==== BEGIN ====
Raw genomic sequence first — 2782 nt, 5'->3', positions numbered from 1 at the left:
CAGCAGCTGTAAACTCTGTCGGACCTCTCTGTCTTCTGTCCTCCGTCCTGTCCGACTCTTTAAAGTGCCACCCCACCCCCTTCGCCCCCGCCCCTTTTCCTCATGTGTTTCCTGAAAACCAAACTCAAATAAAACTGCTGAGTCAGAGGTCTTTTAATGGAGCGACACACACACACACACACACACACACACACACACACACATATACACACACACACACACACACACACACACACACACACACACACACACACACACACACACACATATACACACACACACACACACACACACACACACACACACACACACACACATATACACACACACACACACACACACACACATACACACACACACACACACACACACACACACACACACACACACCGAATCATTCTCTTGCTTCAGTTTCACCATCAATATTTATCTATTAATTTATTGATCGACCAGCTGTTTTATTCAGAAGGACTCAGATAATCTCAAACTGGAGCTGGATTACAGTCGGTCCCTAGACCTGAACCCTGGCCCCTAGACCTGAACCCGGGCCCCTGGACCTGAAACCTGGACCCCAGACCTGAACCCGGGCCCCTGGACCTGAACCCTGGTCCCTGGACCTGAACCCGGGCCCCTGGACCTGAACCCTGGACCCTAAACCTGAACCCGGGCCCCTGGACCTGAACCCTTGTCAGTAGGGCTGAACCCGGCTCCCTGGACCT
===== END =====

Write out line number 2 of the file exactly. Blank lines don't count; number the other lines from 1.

CAGCAGCTGTAAACTCTGTCGGACCTCTCTGTCTTCTGTCCTCCGTCCTGTCCGACTCTTTAAAGTGCCACCCCACCCCCTTCGCCCCCGCCCCTTTTCCTCATGTGTTTCCTGAAAACCAAACTCAAATAAAACTGCTGAGTCAGAGGTCTTTTAATGGAGCGACACACACACACACACACACACACACACACACACACACATATACACACACACACACACACACACACACACACACACACACACACACACACACACACACACACATATACACACACACACACACACACACACACACACACACACACACACACACATATACACACACACACACACACACACACACATACACACACACACACACACACACACACACACACACACACACACCGAATCATTCTCTTGCTTCAGTTTCACCATCAATATTTATCTATTAATTTATTGATCGACCAGCTGTTTTATTCAGAAGGACTCAGATAATCTCAAACTGGAGCTGGATTACAGTCGGTCCCTAGACCTGAACCCTGGCCCCTAGACCTGAACCCGGGCCCCTGGACCTGAAACCTGGACCCCAGACCTGAACCCGGGCCCCTGGACCTGAACCCTGGTCCCTGGACCTGAACCCGGGCCCCTGGACCTGAACCCTGGACCCTAAACCTGAACCCGGGCCCCTGGACCTGAACCCTTGTCAGTAGGGCTGAACCCGGCTCCCTGGACCT